Orson Welles- “The War of The Worlds, 1938″


After reading extensively about this radio broadcast in other American Literature course, as well as in other history courses I felt compelled to finally listen to it myself to see what the fuss was all about. What radio broadcast I’m talking about is, Orson Welles 1938 production of H G Wells 1898 novel “The War of the Worlds”. The broadcast was aired as a Halloween special for the Mercury Theater on the Air.  Orson Welles, as well as Frank Readick, Kenny Delmar, and Ray Collins all starred on the Halloween broadcast- which was particularly interesting because I was always given the impression that it was just Welles narrating the novel. However, the entire 58-62 minutes consisted of these “journalists” interrupting one another giving their interpretations as to what was happening “where they were” at the time of the attack. I can now understand why there was such confusion and even fear for listeners who may have tuned in mid broadcast. I also read that the Mercury Theater on the Air was known for playing music, so it would be common for listens to just tune in at any times in hopes of hearing some music. Instead they would have been alarmed to hear this schizophrenic “news broadcasting” of aliens attacking Earth.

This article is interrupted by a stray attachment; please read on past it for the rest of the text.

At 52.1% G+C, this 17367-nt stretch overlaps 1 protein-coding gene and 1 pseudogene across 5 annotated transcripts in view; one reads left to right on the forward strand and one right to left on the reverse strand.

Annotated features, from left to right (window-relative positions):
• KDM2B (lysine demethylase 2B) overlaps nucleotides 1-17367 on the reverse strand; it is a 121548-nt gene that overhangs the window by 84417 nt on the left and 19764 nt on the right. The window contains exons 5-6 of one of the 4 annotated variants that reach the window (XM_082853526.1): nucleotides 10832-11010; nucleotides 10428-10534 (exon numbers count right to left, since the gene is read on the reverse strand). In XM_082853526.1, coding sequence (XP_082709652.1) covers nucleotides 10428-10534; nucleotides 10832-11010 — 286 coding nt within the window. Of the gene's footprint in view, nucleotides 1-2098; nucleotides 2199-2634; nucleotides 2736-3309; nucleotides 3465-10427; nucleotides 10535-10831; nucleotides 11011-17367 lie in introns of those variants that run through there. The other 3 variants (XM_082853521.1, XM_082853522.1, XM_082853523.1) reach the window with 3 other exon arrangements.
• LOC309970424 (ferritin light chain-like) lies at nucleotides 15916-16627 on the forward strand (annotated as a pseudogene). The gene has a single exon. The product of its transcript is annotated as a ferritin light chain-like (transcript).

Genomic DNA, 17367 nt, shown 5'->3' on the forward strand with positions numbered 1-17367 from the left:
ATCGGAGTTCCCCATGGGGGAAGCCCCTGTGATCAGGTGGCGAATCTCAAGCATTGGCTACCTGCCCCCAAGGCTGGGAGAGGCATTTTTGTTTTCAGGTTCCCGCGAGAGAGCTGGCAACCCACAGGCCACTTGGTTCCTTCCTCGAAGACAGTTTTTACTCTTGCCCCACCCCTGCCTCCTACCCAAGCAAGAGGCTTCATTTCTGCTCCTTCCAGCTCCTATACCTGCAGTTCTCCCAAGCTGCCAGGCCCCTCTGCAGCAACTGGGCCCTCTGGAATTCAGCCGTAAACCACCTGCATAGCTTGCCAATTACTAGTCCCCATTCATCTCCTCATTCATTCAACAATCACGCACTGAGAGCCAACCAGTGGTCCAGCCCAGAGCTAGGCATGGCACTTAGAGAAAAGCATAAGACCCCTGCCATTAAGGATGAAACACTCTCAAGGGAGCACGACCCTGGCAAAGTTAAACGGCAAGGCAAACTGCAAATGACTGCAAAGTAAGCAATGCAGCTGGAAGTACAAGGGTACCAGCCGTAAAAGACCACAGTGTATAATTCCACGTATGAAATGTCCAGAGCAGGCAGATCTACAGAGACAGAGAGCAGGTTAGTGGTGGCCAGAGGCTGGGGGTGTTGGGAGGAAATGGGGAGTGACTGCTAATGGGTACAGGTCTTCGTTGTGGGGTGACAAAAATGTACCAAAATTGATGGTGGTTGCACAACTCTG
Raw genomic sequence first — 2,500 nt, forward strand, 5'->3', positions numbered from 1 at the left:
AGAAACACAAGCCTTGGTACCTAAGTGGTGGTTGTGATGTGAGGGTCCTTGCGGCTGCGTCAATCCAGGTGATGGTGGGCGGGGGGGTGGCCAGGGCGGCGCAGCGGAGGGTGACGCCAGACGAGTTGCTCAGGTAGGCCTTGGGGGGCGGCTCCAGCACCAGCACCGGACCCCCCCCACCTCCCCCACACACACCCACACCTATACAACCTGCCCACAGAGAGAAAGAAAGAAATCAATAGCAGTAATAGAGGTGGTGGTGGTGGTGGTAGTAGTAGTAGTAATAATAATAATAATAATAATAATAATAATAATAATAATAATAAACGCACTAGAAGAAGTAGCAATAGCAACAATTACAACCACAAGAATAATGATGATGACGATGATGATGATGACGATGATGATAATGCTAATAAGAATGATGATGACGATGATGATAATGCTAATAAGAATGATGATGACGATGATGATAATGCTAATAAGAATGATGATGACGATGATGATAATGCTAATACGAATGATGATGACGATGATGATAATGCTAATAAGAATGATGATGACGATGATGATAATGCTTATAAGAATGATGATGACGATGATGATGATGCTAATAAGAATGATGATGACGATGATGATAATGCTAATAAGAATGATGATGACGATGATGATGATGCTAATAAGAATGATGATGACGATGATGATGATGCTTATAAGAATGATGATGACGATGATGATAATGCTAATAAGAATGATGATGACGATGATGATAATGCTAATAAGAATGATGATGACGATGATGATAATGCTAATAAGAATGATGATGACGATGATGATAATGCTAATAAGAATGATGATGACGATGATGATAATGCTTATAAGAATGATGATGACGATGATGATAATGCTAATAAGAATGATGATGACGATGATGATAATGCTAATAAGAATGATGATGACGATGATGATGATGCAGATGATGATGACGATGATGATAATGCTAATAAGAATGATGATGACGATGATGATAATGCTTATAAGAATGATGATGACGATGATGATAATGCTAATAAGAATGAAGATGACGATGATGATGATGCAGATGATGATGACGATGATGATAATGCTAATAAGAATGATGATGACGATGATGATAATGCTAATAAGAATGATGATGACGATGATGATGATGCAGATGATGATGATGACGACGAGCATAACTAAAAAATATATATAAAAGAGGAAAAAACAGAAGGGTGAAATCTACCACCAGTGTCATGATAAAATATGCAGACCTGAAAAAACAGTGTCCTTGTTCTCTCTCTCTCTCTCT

war-of-the-worlds-by-orson-wellesListening to it myself, I was obviously not used to the crackling of the radio, which made me have to listen closer to hear what the men were saying during the broadcast. I was also impressed as to how convincing they seemed, given that as listeners you could only hear what was happening, but all the interruptions and acting gave a sense of realism. What added to this realism was the fact that unlike other broadcasts, there were no commercials. After being announced in the very beginning, the show ran right through the hour long program. This made it seem like the breaking news of today, where they will cut commercials or give less commercials when something important is happening.  Though I know this was just a reading from H G Wells’ book, I found it entirely understandable for the confusion that people may have felt while tuning in. Other than the beginning and the end of the broadcast, it would have been difficult to tell, unless you were familiar with the book “The War of the Worlds” to know what was going on.


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